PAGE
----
From Archives : Eritrean response to the statement by the Government of Ethiopia, May 1998

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Statement of the Eritrean Cabinet of Ministers in response to the statement by the Council of Ministers of the Federal Democratic Government of Ethiopia, May 1998

The Cabinet of Ministers of the Government of Eritrea has held a meeting in Asmara today, Thursday May 14, 1998, to consider the Statement issued by the Council of Ministers of the Federal Democratic Government of Ethiopia which accuses Eritrea for inciting conflict and hatred and pursuing a policy of territorial expansion; condemns Eritrea alleging that its army has invaded Ethiopian territory by crossing its borders; and warns that Ethiopia will take all the necessary measures to protect its territorial integrity.

The Government and people of Eritrea are greatly saddened by the tone and contents of these grave accusations.

The Cabinet of Ministers of the Government of Eritrea noted that there have been, and continue to exist, border disputes in certain localities along the common borders between Eritrea and Ethiopia. These problems have been instigated by the unlawful practices of the Ethiopian army which occasionally made incursions into these Eritrean territories; dismantling the local administrative structures and committing crimes against the inhabitants.

But despite these periodic occurrences, the Cabinet asserted that the Government of Eritrea has been consistently endeavouring to resolve these recurrent problems through bilateral negotiations with the Government of Ethiopia in a calm and patient manner; cautious for not inflating the problem out of proportions and incite animosity between the two fraternal peoples. The Government of Eritrea has opted for this course of action because it believes that the international boundary between Eritrea and Ethiopia is very clear and incontroversial. Because it knows that the recurrent border incursions that continue to be perpetrated by Ethiopian forces basically emanate from the narrow perspectives of the Administrative Zones.

The Cabinet of Ministers further noted that a Joint Committee had been formed from both governments to resolve these problems and to delineate on the ground the boundary line. The Cabinet of Ministers asserted that the Government of Eritrea has been exerting all the necessary efforts to expedite the process and facilitate the work of the Joint Committee.

But on Wednesday, May 6, 1998, and while the Eritrean delegation was on its way to Addis Abeba for a meeting of the Joint Committee to discuss ways and means for accelerating its work, Ethiopian army contingents that had already penetrated into Eritrean territory in the areas around Badme (south-western Eritrea) opened fire and caused grave damage on Eritrean units that attempted to approach them for dialogue. This unprovoked attack subsequently triggered a cycle of clashes in the area.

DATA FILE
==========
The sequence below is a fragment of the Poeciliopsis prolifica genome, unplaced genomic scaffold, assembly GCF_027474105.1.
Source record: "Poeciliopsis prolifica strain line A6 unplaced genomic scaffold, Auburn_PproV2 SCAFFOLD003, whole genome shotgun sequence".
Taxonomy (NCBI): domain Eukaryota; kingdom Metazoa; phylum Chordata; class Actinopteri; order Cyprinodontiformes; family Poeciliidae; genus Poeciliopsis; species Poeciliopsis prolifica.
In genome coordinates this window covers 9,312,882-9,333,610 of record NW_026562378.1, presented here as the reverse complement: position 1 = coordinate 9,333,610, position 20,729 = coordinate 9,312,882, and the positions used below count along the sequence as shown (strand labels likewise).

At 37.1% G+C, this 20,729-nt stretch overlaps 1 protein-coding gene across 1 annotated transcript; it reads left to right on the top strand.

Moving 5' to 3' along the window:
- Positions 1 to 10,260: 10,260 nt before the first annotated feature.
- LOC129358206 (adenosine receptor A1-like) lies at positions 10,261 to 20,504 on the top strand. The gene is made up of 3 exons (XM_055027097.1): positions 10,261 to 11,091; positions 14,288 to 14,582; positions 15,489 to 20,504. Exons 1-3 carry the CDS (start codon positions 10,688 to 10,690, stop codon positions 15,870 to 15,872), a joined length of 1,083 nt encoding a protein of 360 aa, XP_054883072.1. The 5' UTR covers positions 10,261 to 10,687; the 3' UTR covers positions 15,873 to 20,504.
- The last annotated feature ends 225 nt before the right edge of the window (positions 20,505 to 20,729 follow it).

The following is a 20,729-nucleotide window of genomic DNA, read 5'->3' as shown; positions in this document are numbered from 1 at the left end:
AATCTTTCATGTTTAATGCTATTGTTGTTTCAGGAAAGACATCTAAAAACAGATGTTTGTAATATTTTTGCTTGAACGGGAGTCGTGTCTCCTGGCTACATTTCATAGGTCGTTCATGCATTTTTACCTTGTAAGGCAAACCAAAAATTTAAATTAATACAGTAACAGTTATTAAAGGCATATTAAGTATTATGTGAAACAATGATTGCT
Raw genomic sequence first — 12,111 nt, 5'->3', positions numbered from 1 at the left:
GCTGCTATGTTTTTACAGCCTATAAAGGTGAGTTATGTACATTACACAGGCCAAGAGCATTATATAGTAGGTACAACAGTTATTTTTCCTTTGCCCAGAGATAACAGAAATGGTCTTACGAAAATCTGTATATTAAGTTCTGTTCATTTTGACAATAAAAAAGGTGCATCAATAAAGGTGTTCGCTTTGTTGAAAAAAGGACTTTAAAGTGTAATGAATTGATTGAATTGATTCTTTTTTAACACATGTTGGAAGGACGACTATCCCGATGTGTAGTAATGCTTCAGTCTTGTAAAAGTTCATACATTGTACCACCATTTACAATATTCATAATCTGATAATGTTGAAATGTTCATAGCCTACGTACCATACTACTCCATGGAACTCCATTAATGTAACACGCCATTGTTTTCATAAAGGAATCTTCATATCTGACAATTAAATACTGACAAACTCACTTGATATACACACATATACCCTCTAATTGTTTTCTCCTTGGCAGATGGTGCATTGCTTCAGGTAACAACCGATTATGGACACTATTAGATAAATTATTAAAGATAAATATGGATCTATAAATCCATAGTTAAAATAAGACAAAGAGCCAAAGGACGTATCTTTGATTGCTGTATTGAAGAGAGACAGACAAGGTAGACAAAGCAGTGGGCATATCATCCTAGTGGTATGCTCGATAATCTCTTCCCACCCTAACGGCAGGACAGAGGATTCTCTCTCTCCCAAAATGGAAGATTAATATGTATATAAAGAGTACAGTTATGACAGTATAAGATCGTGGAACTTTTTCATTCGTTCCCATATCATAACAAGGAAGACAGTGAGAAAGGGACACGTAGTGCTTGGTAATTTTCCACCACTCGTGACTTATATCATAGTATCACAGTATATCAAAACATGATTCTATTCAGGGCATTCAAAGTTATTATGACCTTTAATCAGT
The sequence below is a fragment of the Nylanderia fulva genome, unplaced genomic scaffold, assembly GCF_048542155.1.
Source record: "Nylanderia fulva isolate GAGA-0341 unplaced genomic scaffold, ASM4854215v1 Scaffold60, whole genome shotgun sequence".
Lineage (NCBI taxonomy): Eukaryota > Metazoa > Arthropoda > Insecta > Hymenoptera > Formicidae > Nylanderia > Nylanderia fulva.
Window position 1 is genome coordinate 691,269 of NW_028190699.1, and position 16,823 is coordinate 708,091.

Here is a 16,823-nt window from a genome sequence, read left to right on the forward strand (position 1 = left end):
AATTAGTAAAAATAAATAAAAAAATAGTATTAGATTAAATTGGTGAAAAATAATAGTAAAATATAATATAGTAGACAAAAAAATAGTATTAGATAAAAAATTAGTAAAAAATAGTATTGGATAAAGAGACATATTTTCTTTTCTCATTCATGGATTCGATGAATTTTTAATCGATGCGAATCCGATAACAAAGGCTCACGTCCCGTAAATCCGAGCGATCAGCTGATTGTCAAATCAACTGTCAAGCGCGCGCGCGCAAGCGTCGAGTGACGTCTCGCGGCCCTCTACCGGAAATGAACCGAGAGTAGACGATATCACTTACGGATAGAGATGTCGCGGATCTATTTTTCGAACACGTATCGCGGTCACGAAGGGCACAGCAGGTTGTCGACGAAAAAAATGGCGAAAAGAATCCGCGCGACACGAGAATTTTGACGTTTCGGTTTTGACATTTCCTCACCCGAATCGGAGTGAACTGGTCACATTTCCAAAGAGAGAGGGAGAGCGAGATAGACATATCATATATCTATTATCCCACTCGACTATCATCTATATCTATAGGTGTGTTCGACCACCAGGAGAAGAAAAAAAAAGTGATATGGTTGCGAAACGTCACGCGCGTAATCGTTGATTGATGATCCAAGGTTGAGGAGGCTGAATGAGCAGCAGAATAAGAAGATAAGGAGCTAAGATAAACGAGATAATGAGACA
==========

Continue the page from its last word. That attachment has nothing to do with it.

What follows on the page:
Furthermore, while continued talks were underway to resolve the tension provoked by the first attack, an appalling Statement aimed at sending an unnecessary message to the peoples of both countries and the international community was issued by the Council of Ministers of the Federal Democratic Government of Ethiopia.

The Cabinet of Ministers reiterates its firm belief that the enduring mutual interests that exist and bind together the peoples of Eritrea and Ethiopia cannot be jeopardised by any border dispute. The Cabinet of Ministers accordingly proposes the following framework as a solution to the problem that has been made to be blown out of proportions and derailed from its path.

1. The Government of Eritrea condemns the logic of force as it firmly knows and upholds that border disputes of any kind can only be resolved through peaceful and legal means; and not through military means.

2. On the basis of this principle, each party shall publicly announce to the peoples of Eritrea, Ethiopia and the international community the territories that it claims – if any – and designate them on the political map with clear geographical co-ordinates. Each party shall also accept that the dispute cannot, and should not be, resolved by force but through peaceful negotiations.

3. Both parties shall agree that all negotiations and understandings that will be conducted henceforth shall be carried out in the presence and through the mediation of a Third Party. The latter will act as witness and guarantor.

4. Areas under “dispute” shall be demilitarised temporarily and be free from the presence of armies of both countries. The enforcement of this understanding shall be guaranteed by the Third party.

5. If the above proposal for resolving the dispute through the involvement of a Third Party and without further complications is not acceptable, the matter to be referred to international adjudication.

The Government of Eritrea firmly believes that attempts to inflate the minor and temporary problem that has been created along the borders of the two sisterly countries will not serve the fundamental interests of the Eritrean and Ethiopian peoples. The Government of Eritrea pledges that it will, as ever before, spare no efforts to handle the present problem with the requisite patience and responsiblity. It does not, accordingly, see any wisdom in precipitating tension through inflammatory campaigns.

The Government of Eritrea therefore calls upon the Government of Ethiopia to pursue a similar path that will promote the interests and good neighbourliness of the peoples of both countries. The Cabinet of Ministers of the Government of Eritrea further reasserts its belief that the peoples of Eritrea and Ethiopia will maintain and preserve their mutual interests rooted in peace, good neighbourliness and cooperation.

Asmara, May 14, 1998